Public Interest Groups Call for Tax Fairness and Equality

Press Center

For Immediate Release


April 18, 2011

Barry Kauffman, 717-232-9951

Public Interest Groups Call for Tax Fairness and Equality

On the steps of the state capitol today, public interest groups assembled calling on Governor Corbett and the state legislature to solve the current state budget crisis in a manner that would preserve essential government programs and make the state’s tax system more fair and equitable. Proposed alternatives would close many of the tax loopholes found in the 111 page Tax Expenditures Budget section of the state budget, and establish a severance tax on the state’s Marcellus Shale gas drillers similar to what they pay in all other major gas producing states.

Common Cause/PA Executive Director Barry Kauffman challenged Pennsylvania’s leaders to “move forward boldly to establish a tax system that is more fair and equitable, as they pursue the arduous task of balancing the state budget.” He said that by addressing only the expenditures side of the budget in their attempt to close the $4.2 billion budget deficit, the legislature and governor were acting irresponsibly. He noted that “by leaving the Marcellus Shale gas drillers off the hook for a severance tax, the state was losing approximately $200 million dollars that could be collected to help solve the budget problems and save extremely valuable public programs and services.” The Common Cause leader, pointing to a supersized $1.1 million check, noted that the gas drillers were winning their public policy battles by spending large amounts on campaign contributions. The $1.1 million check reflected the easily identifiable campaign contributions given to just Gov. Corbett in recent years.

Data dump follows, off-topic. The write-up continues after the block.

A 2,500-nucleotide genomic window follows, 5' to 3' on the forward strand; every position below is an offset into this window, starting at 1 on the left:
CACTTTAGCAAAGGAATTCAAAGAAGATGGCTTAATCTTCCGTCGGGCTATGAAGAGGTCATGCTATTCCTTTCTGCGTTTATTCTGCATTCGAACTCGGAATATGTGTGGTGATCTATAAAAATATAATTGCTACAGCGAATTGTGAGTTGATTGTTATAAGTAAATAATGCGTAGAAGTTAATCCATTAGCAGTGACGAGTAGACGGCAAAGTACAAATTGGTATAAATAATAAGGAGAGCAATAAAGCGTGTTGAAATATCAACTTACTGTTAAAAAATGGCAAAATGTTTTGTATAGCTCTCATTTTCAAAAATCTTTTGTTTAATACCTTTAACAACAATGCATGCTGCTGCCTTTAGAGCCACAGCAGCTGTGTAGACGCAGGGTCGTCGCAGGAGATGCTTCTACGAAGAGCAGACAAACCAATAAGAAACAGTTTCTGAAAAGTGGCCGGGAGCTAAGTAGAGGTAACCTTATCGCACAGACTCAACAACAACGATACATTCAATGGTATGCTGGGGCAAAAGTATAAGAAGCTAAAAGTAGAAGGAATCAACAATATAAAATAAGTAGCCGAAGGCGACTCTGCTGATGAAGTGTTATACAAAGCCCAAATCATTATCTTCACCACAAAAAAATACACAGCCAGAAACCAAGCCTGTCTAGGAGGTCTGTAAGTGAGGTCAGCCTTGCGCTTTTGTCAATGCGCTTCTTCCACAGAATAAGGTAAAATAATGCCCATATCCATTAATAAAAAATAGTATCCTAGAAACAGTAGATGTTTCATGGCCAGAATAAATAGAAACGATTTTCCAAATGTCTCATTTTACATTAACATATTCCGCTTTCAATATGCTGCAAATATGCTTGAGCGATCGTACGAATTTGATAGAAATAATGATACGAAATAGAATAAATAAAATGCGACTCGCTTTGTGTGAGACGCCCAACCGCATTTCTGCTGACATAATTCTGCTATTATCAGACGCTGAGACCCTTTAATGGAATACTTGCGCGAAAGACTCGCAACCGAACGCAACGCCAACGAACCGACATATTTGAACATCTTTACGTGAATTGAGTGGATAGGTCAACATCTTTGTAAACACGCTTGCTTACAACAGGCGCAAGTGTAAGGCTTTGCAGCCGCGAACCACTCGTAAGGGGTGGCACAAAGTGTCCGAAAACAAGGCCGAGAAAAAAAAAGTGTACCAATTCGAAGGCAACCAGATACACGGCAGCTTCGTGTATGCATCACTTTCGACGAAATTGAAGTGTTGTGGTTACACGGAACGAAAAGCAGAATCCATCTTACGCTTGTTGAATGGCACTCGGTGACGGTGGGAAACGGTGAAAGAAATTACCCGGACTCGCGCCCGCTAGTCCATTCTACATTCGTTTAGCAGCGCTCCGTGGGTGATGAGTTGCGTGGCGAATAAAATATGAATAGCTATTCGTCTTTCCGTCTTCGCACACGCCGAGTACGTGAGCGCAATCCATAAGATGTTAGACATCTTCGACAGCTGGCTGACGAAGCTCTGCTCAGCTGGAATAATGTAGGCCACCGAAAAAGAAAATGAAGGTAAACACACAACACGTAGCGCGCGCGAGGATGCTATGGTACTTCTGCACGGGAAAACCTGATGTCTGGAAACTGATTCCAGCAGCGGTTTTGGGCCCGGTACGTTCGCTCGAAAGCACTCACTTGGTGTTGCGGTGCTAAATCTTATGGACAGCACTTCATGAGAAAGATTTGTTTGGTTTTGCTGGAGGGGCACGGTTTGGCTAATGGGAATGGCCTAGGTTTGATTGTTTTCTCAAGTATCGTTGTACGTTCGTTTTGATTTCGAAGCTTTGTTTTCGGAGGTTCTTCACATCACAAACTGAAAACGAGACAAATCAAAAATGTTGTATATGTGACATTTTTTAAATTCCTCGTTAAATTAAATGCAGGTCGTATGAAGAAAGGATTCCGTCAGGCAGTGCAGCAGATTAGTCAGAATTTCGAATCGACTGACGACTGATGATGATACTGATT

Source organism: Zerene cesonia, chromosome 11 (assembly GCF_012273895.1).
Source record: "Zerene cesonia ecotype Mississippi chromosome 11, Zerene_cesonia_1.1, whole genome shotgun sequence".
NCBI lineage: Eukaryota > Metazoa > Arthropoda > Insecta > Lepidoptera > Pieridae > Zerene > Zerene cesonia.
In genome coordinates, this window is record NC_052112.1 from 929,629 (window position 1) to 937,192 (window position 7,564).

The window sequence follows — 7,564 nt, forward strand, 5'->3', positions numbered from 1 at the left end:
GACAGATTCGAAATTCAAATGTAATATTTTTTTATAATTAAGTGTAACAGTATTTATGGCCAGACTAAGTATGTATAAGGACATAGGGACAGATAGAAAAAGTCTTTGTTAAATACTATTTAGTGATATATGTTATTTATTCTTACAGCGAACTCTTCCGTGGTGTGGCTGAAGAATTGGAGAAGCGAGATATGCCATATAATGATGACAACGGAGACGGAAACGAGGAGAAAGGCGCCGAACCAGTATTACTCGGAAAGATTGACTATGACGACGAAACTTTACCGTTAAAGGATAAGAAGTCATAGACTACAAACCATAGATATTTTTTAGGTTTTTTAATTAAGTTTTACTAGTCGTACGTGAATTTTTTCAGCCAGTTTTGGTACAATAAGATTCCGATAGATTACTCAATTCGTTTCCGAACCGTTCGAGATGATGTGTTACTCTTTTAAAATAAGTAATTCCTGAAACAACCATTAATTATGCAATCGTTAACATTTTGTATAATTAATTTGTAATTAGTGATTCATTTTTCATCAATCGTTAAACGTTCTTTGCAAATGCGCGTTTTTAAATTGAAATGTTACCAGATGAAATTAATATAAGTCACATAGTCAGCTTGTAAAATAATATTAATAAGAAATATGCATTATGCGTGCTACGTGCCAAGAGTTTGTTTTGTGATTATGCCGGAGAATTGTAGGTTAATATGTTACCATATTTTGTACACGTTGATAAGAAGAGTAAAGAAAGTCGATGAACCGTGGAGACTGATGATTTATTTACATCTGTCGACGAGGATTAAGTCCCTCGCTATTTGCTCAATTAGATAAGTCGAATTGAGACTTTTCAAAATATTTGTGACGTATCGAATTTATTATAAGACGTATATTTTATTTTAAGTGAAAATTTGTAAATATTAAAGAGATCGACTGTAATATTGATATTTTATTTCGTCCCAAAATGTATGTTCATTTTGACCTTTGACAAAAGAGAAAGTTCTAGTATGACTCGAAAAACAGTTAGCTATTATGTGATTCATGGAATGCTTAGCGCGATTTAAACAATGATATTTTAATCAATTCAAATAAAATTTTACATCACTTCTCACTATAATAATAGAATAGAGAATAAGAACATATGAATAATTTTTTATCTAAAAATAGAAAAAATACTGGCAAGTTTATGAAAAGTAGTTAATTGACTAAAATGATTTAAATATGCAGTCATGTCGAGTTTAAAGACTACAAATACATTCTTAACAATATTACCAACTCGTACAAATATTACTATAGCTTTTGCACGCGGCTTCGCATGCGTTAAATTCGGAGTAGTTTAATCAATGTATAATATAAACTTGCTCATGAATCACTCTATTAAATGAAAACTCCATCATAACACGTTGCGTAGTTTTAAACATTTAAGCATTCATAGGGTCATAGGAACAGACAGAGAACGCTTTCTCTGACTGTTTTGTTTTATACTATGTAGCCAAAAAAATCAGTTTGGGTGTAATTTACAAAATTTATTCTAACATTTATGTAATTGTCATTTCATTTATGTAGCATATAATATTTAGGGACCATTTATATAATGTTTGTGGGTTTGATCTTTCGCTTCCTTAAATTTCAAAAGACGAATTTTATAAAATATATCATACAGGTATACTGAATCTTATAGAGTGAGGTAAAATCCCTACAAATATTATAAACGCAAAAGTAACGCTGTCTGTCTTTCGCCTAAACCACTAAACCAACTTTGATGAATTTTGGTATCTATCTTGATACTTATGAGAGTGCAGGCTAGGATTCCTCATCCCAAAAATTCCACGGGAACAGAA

Kauffman noted that serious flaws in Pennsylvania’s governmental and election structures exacerbate the problems of balancing the budget by giving special interests extraordinary lobbying leverage that creates momentum in policy decisions – and too often end up being unfair to, or even harmful to regular citizens. Problems such as the lack of a gas severance tax often are caused by a lack of safeguards in the system, and Kauffman said the legislature should proceed immediately to:

. Enact a law forcing corporations and like entities to fully disclose the expenditures they make to influence the outcome of elections through “independent political expenditures” now permitted under the Supreme Court’s Citizens United decision;

. Pass campaign contribution limits like 39 other states have done to reduce special interests’ influence over elected officials;

. Ban or limit the practice of lobbyists and their principals giving gifts, hospitality, entertainment, travel and lodging to elected officials – and require full disclosure of any permitted gifts; and

. Reinstate the state Sunset law to require the regular evaluation of all state government programs and agencies to carefully eliminate ones that are no longer necessary or redundant, and upgrade those not operating effectively and efficiently.

Representative Greg Vitali and Penn Future’s Jan Jarrett laid out the need for and means of achieving a reasonable gas severance tax. Former representative David Levdansky and Michael Wood of the Pennsylvania Budget and Policy Center pointed to over 100 pages of tax loopholes that permitted large corporations to avoid paying their fair share of taxes. Kauffman went on to note that while Pennsylvania does have a high corporate net income tax rate, over 70% of Pennsylvania corporations don’t pay any tax under this law, and another 12% pay less than $1,000 per year. This increases other taxpayers’ tax burdens. Reverend Sandra Strauss of the PA Council Churches, and Bonita Hoke of the League of Women Voters, demonstrated how the inequities of Pennsylvania’s tax system hurt working class families, and in the current budget cutting climate could decimate programs that are essential for the elderly, disabled, and poor; diminish safeguards that protect the integrity of government and fairness of elections; and potentially damage Pennsylvania’s long-range ability to remain competitive in our high-tech world economy